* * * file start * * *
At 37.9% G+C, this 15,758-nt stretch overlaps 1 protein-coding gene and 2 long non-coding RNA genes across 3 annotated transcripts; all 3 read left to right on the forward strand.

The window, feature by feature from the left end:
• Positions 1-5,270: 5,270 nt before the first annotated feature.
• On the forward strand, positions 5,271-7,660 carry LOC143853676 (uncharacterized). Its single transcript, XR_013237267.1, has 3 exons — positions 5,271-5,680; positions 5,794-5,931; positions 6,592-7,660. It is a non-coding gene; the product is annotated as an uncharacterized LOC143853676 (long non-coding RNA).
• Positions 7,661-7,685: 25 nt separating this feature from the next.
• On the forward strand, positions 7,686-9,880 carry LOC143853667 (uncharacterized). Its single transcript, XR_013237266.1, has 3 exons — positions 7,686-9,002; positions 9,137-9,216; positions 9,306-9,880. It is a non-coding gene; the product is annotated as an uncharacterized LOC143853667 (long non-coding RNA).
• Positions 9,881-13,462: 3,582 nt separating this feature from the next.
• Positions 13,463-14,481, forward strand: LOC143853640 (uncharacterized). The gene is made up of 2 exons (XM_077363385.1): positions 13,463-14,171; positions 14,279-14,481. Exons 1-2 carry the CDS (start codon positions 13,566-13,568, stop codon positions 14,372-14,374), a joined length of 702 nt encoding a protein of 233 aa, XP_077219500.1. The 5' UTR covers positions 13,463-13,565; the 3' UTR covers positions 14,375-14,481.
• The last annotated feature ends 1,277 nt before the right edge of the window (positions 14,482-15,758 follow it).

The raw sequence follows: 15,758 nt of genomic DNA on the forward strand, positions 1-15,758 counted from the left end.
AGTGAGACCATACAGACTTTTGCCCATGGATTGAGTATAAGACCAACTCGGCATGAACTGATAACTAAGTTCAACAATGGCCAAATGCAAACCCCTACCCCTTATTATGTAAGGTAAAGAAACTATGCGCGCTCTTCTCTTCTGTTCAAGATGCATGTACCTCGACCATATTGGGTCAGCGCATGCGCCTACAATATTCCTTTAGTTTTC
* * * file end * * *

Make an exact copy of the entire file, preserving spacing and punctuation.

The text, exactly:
At 37.9% G+C, this 15,758-nt stretch overlaps 1 protein-coding gene and 2 long non-coding RNA genes across 3 annotated transcripts; all 3 read left to right on the forward strand.

The window, feature by feature from the left end:
• Positions 1-5,270: 5,270 nt before the first annotated feature.
• On the forward strand, positions 5,271-7,660 carry LOC143853676 (uncharacterized). Its single transcript, XR_013237267.1, has 3 exons — positions 5,271-5,680; positions 5,794-5,931; positions 6,592-7,660. It is a non-coding gene; the product is annotated as an uncharacterized LOC143853676 (long non-coding RNA).
• Positions 7,661-7,685: 25 nt separating this feature from the next.
• On the forward strand, positions 7,686-9,880 carry LOC143853667 (uncharacterized). Its single transcript, XR_013237266.1, has 3 exons — positions 7,686-9,002; positions 9,137-9,216; positions 9,306-9,880. It is a non-coding gene; the product is annotated as an uncharacterized LOC143853667 (long non-coding RNA).
• Positions 9,881-13,462: 3,582 nt separating this feature from the next.
• Positions 13,463-14,481, forward strand: LOC143853640 (uncharacterized). The gene is made up of 2 exons (XM_077363385.1): positions 13,463-14,171; positions 14,279-14,481. Exons 1-2 carry the CDS (start codon positions 13,566-13,568, stop codon positions 14,372-14,374), a joined length of 702 nt encoding a protein of 233 aa, XP_077219500.1. The 5' UTR covers positions 13,463-13,565; the 3' UTR covers positions 14,375-14,481.
• The last annotated feature ends 1,277 nt before the right edge of the window (positions 14,482-15,758 follow it).

The raw sequence follows: 15,758 nt of genomic DNA on the forward strand, positions 1-15,758 counted from the left end.
AGTGAGACCATACAGACTTTTGCCCATGGATTGAGTATAAGACCAACTCGGCATGAACTGATAACTAAGTTCAACAATGGCCAAATGCAAACCCCTACCCCTTATTATGTAAGGTAAAGAAACTATGCGCGCTCTTCTCTTCTGTTCAAGATGCATGTACCTCGACCATATTGGGTCAGCGCATGCGCCTACAATATTCCTTTAGTTTTC